Saturday, February 12, 2005

Seeking the Karbala within

It has been two or three years since I've attended a Muharram talk/majalis in Urdu. For the past couple of years, I've had a Shia masjid just minutes from where I live, and they've had a wonderful resident scholar who gave talks in English.

This year, the masjid close to me has their program in a language I don't quite understand, and so I've been going to an Urdu majalis. And, I must say - these talks have been very insightful. The topics have been about journeying within, knowing one's self, and based on a saying attributed to Imam Ali: "Do you consider yourself to be a small body? While the great cosmos is contained in you?"

Not only do we have this cosmos contained within, we also have this spirit of Allah that was blown within us - what incredibly amazing beings we humans are! And truly, how sad - that we can be so cruel towards ourselves.

We experience such grief, and feel such a deep loss when we listen to how the Imam, his family, and companions were treated in Karbala.

But what about Yazeed - why was he such an abject person, so as to inflict such cruelty? Perhaps the answer lies in that first part of Imam Ali's hadith: "Do you consider yourself to be a small body?" - Perhaps Yazeed only saw this "small body," had not even the slightest knowledge about the spirit, or ruh.

The alim/scholar tonight mentioned how this ruh yearns for Allah, and can never be satisfied with this world (dunya).

As Maulana Rumi says in the mathnawi - the song of the reed's separation:

"Now listen to the reed-flute's deep lament
About the heartache being apart has meant:
'Since from the reed-bed they uprooted me
My song's expressed each human's agony..."

Perhaps, while we all have this ruh, this entire cosmos within, we must also listen. Without listening - all that appears is the body.

What do we listen to? Maulana Rumi says, listen to the deep lament --- perhaps, for those more psychologically inclined, a more contemporary word might be: conscience.

A person who refuses to listen to that "inner v
oice" "inner conscience" "that lamenting reed flute" --- perhaps, then such a person has no qualms about becoming a Yazeed. And what a terrible terrible state that would be!

How do we begin to listen to that part of ourselves that yearns for Allah? This is the work of "knowing one's self" - knowing that we have this ruh within. The scholar made an observation about the work of Irfan, or self-knowledge within the context of the ahle bayt, that what we have are the duas, or "prayer manuals" such as dua Kumayl, and the "Psalms of Islam." These help us towards a relationship with Allah, in a way that we can listen to that yearning within.

And inshallah, we might also find that space within that will help us through all of our fears that Leila and Sayoko talked about earlier in this blog. And, towards where we might find the strength of Imam Hussein, his family, and all his companions in Karbala.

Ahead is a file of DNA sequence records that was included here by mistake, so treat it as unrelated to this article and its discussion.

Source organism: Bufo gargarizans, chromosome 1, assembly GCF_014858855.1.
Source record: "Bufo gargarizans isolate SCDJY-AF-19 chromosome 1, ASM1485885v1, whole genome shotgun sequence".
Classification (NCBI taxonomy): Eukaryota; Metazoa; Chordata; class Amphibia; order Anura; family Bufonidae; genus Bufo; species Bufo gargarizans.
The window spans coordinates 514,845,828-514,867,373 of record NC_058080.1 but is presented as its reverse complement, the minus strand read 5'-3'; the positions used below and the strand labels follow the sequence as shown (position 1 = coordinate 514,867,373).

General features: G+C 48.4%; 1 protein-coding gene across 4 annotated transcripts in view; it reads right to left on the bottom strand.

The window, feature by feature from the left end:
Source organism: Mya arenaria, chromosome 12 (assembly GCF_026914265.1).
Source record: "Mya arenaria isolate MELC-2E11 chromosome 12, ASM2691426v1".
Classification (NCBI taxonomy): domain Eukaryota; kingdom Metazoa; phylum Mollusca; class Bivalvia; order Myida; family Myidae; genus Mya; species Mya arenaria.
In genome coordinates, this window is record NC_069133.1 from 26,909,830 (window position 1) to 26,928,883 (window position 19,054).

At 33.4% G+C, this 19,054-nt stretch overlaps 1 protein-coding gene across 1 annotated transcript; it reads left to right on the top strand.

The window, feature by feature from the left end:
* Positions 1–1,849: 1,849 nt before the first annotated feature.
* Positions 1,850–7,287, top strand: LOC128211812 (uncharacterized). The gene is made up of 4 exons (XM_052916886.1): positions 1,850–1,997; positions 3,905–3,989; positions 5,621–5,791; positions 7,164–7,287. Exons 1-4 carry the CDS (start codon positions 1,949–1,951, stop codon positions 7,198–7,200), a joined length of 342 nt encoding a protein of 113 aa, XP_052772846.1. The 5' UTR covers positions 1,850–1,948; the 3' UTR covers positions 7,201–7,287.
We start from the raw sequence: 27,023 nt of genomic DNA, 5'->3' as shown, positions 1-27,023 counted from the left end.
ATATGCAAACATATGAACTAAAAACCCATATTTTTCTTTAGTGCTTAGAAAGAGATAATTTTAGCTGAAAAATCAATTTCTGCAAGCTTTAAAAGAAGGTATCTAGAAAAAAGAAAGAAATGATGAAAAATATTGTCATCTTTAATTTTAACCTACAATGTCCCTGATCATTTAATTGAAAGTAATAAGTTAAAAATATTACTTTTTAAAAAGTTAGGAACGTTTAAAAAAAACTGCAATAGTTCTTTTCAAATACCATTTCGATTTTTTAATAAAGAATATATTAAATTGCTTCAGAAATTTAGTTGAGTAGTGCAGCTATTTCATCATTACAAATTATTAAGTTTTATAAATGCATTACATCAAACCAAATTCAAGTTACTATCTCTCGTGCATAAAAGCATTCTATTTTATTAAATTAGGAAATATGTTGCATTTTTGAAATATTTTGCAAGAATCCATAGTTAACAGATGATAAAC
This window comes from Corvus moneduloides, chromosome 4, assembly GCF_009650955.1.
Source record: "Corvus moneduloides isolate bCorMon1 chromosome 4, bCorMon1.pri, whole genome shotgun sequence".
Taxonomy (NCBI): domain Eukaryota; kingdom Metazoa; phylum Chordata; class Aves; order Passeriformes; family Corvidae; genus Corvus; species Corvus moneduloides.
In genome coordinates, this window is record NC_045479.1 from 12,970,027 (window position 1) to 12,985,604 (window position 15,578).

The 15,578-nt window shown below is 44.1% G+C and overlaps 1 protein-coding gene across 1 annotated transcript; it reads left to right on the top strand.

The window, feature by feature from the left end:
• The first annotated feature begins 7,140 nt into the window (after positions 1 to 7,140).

4 comment(s):

  • I just love that, Altaf. IT also reminds me of not only recognizing the microcosm within, but also... the signs, or ayat-ullah in the reflection... Beautiful

    By Blogger Leila M., at 2/12/2005 11:00:00 AM  

  • As Salaam U Alaikum,


    also reminds me of Isa (as) saying in the Bible:

    "And when the Pharisees demanded to know when the kingdom of God should come, Isa answered them and said, 'The kingdom of God does not come with visible signs: Neither shall they say, Lo here! or, lo there! for, behold, the kingdom of God is within you.'"
    -Luke 17:20-21

    although similarly, there a hundred and a thousand Yazids within us too....

    By Blogger malangbaba, at 2/12/2005 11:19:00 AM  

  • Thanks Altaf, for this entry. So Imam Ali was the first “Jungian” psychologist (just kidding)! Jung said the same thing about the psyche—that we have everything that exists in the universe within ourselves. It follows then, that there is a noble part like Imam Ali within each of us. And there is also a tyrant part like Yazid within us, too because the universe contains everything. Jung asks, “Do you want to be good or do you want to be whole?” If we try to be good, we split up our psyche into good and bad and only own what we consider good. The parts we consider ‘bad’ are rejected and disowned like they are not a part of us. Jung calls these rejected parts as shadows and say that we tend to ‘project’ these rejected parts onto others (since we think we don’t have these ‘bad’ qualities) and gets furious when others display these characteristics. The task is to shed light on these shadows within ourselves and get to know and accept these qualities within. Each part or quality has a function and a gift even the ones we think are horrible. In order to be whole, we need to embrace not just ‘good’ but what we thin are ‘bad’ as well. Debbie Ford explains this beautifully in her book called “The Dark Side of the Light Seekers.”

    By Anonymous Anonymous, at 2/12/2005 01:04:00 PM  

  • I can dig it.

    By Blogger Chanad, at 2/12/2005 02:56:00 PM  

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